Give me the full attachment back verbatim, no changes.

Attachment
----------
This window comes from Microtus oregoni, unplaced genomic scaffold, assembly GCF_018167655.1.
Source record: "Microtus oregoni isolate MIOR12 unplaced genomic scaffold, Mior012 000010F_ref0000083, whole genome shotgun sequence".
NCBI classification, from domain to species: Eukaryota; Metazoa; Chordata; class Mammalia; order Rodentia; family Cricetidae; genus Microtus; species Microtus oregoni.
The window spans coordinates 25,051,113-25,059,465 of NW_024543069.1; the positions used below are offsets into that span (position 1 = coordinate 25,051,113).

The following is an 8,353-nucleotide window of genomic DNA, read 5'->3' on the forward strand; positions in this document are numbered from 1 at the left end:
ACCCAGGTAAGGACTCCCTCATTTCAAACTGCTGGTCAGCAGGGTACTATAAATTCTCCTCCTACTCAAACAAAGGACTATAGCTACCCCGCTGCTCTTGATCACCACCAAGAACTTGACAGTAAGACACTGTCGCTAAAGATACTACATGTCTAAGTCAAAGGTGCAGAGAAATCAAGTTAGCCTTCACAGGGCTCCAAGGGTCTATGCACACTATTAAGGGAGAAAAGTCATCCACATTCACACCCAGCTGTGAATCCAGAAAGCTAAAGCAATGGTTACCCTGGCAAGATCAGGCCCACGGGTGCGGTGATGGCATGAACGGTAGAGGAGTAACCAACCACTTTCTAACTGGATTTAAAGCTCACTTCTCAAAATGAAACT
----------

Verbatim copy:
This window comes from Microtus oregoni, unplaced genomic scaffold, assembly GCF_018167655.1.
Source record: "Microtus oregoni isolate MIOR12 unplaced genomic scaffold, Mior012 000010F_ref0000083, whole genome shotgun sequence".
NCBI classification, from domain to species: Eukaryota; Metazoa; Chordata; class Mammalia; order Rodentia; family Cricetidae; genus Microtus; species Microtus oregoni.
The window spans coordinates 25,051,113-25,059,465 of NW_024543069.1; the positions used below are offsets into that span (position 1 = coordinate 25,051,113).

The following is an 8,353-nucleotide window of genomic DNA, read 5'->3' on the forward strand; positions in this document are numbered from 1 at the left end:
ACCCAGGTAAGGACTCCCTCATTTCAAACTGCTGGTCAGCAGGGTACTATAAATTCTCCTCCTACTCAAACAAAGGACTATAGCTACCCCGCTGCTCTTGATCACCACCAAGAACTTGACAGTAAGACACTGTCGCTAAAGATACTACATGTCTAAGTCAAAGGTGCAGAGAAATCAAGTTAGCCTTCACAGGGCTCCAAGGGTCTATGCACACTATTAAGGGAGAAAAGTCATCCACATTCACACCCAGCTGTGAATCCAGAAAGCTAAAGCAATGGTTACCCTGGCAAGATCAGGCCCACGGGTGCGGTGATGGCATGAACGGTAGAGGAGTAACCAACCACTTTCTAACTGGATTTAAAGCTCACTTCTCAAAATGAAACT